The Woman

As he opened the door and stepped into the pub, he was greeted by a thick cloud of smoke, rushing to escape the confines of the room. As the door swung back, the space left by the disappearing smoke, was replaced by a huge plume released by a big man in a three-piece suit, and a large, polished wooden pipe. He sat at the bar and ordered a whiskey. Neat. Downed it in one gulp, letting the honey-coloured liquid flow down his gullet, leaving behind a burning trail. It was satisfying in the January cold. He ordered another, and repeated his movements. And then another. After his third drink, he began to loosen up a little. This was a new town. He had moved here a few weeks back. His company had opened a new branch here and he was promoted to Branch Manager. Moving towns wasn’t an issue for him. No family. Barely any friends. No significant memories of a place holding him back. His parents had died when he was 17, and he has no siblings. Neither of his parents had siblings either. He was used to being alone. There were a few fleeting girlfriends, but none lasted more than a few months.

He asked for a fourth whiskey, and told the bartender he was simply going to the restroom, and “will be back in a flash.” As he urinated, he let out a gasp of satisfaction, one that comes from holding it in too long, paired with the level of intoxication. As he washed his hands, He noticed that he was rather drunk. Not too bad that he couldn’t handle himself, but fairly pissed. As he walked back to his stool at the counter, he vowed to drink the awaiting whiskey slowly.

When he returned, there was a woman sitting on the seat next to his. On the counter sat his glass, one-third filled, with the same golden liquid as before. In front of the woman, sat a glass of red wine. As he got closer, she turned towards him, and flashed a brilliant, white-toothed smile. He noticed her lipstick was the exact same shade of red as her wine. It was uncanny. He sat next to her and she introduced herself as Jean-Marie Bouvier. Although she pronounced it, “Juuhn-Mahie Boovee-eh.” French, obviously.

As their conversation continued, he began to notice just how beautiful this woman actually was. Her pale skin contrasted with the pitch black gown she wore. Her blonde hair flowed and tumbled down her shoulders like a golden-yellow waterfall. He had never seen anyone this stunning outside of a TV or movie screen. A strange feeling enveloped him, and he suddenly felt a little nervous. He snapped out of his thoughts when she gently placed her hand over his, and asked, “So?” Her hand was neither warm nor cold, and a peculiar sensation appeared when she touched him.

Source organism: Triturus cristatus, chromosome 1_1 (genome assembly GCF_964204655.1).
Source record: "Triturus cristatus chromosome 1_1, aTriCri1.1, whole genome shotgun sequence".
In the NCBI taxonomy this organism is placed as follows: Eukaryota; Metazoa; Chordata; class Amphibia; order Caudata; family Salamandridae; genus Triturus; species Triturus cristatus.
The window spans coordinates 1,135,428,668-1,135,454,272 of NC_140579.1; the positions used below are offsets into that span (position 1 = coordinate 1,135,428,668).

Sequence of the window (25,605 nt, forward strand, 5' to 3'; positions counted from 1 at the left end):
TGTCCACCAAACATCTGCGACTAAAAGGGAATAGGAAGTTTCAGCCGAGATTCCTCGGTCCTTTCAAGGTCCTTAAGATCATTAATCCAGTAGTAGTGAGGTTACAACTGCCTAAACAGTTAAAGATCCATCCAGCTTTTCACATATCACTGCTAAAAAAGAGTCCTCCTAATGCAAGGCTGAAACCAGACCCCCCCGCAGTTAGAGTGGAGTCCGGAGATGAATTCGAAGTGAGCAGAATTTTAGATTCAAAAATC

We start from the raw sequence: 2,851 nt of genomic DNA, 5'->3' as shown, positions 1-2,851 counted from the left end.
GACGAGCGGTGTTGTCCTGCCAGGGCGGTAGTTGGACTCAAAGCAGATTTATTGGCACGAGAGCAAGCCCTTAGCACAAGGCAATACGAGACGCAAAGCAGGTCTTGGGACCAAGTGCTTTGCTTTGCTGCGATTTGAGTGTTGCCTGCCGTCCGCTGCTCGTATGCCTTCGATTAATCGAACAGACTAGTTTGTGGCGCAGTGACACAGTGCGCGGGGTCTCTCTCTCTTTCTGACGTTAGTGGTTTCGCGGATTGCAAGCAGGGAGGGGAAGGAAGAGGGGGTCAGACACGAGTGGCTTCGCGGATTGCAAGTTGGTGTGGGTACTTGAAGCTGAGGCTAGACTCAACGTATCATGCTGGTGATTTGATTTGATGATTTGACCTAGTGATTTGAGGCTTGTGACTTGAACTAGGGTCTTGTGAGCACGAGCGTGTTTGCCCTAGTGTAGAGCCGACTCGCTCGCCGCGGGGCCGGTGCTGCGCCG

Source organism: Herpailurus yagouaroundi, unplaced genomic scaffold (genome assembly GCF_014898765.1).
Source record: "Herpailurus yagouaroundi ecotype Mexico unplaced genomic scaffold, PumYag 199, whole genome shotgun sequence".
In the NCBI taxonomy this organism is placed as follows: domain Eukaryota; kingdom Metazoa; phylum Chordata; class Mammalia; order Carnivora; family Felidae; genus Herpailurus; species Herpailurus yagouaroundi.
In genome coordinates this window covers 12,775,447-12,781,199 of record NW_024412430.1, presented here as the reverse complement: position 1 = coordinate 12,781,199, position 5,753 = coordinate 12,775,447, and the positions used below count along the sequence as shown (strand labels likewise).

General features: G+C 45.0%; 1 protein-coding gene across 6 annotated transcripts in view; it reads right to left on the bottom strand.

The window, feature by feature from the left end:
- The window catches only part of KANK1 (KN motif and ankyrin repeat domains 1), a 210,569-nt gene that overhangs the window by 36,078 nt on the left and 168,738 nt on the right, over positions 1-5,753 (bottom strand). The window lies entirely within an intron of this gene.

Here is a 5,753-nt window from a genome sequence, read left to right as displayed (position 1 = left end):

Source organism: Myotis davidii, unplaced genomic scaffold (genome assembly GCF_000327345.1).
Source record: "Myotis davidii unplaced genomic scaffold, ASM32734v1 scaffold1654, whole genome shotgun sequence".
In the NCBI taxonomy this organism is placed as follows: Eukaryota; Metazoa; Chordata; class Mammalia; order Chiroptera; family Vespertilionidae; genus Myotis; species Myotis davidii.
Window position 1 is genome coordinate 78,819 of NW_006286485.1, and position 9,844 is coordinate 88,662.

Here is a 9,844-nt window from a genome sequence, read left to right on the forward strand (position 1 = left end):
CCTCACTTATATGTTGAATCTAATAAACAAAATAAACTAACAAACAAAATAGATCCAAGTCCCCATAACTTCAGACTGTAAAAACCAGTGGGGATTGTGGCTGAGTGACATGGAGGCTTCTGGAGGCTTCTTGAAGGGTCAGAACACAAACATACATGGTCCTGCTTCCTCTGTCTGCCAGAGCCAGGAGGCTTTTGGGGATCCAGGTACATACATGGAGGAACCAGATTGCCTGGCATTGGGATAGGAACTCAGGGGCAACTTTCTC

“Sorry, I kinda blanked out there, what were you asking?”

She giggled, before replying, “I asked, how such a handsome man could be single in this day and age” She did not seem embarassed to ask such a question, and leaned in to hear his answer. She smelt divine. Like roses, and rain. Something heavenly. She puckered her ruby red lips to take another sip of her wine. The man did the same.

Then he replied, “Well, I have a lot of demons, let’s just say that shall we?”

She smiled at this, and then responded, “Who doesn’t have demons?”

And in that moment, for less than a second, her eyes both went black. As though someone had poured ink into them. And when she blinked, her coral blue irises returned and the man, shocked by what he had just seen, turned and emptied his glass. Did that really happen? Maybe that glass of whiskey was one too many. Surely not. Here was an athiest. A man who never belived in any form of higher power. A man who faced obstacles and hurdled them without so much of a silent plea to any god to help him overcome. No. Such didn’t exist. Now here is a beautiful woman, and she could be a demon? No. Don’t be stupid.